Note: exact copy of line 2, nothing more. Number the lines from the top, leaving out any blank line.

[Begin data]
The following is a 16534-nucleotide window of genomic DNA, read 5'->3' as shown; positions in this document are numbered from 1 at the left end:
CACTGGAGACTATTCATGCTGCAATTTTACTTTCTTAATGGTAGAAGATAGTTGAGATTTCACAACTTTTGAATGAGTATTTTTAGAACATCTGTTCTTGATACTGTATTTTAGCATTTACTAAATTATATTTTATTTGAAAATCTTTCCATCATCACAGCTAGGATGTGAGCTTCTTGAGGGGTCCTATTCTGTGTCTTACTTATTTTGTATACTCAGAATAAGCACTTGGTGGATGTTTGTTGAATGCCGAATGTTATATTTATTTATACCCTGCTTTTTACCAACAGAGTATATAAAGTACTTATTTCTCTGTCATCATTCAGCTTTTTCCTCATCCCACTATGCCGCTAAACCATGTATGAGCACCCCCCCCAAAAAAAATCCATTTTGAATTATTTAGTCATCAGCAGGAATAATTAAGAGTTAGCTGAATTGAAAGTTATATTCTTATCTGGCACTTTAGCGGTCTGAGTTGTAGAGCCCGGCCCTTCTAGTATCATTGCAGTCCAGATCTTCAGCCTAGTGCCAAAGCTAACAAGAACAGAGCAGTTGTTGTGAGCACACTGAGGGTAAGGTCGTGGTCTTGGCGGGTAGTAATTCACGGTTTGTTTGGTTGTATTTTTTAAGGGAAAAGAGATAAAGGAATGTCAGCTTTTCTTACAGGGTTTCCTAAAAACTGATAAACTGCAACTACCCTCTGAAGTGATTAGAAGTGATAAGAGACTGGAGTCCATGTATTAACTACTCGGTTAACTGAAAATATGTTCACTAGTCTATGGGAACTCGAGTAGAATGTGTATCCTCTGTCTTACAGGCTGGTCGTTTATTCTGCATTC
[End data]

CACTGGAGACTATTCATGCTGCAATTTTACTTTCTTAATGGTAGAAGATAGTTGAGATTTCACAACTTTTGAATGAGTATTTTTAGAACATCTGTTCTTGATACTGTATTTTAGCATTTACTAAATTATATTTTATTTGAAAATCTTTCCATCATCACAGCTAGGATGTGAGCTTCTTGAGGGGTCCTATTCTGTGTCTTACTTATTTTGTATACTCAGAATAAGCACTTGGTGGATGTTTGTTGAATGCCGAATGTTATATTTATTTATACCCTGCTTTTTACCAACAGAGTATATAAAGTACTTATTTCTCTGTCATCATTCAGCTTTTTCCTCATCCCACTATGCCGCTAAACCATGTATGAGCACCCCCCCCAAAAAAAATCCATTTTGAATTATTTAGTCATCAGCAGGAATAATTAAGAGTTAGCTGAATTGAAAGTTATATTCTTATCTGGCACTTTAGCGGTCTGAGTTGTAGAGCCCGGCCCTTCTAGTATCATTGCAGTCCAGATCTTCAGCCTAGTGCCAAAGCTAACAAGAACAGAGCAGTTGTTGTGAGCACACTGAGGGTAAGGTCGTGGTCTTGGCGGGTAGTAATTCACGGTTTGTTTGGTTGTATTTTTTAAGGGAAAAGAGATAAAGGAATGTCAGCTTTTCTTACAGGGTTTCCTAAAAACTGATAAACTGCAACTACCCTCTGAAGTGATTAGAAGTGATAAGAGACTGGAGTCCATGTATTAACTACTCGGTTAACTGAAAATATGTTCACTAGTCTATGGGAACTCGAGTAGAATGTGTATCCTCTGTCTTACAGGCTGGTCGTTTATTCTGCATTC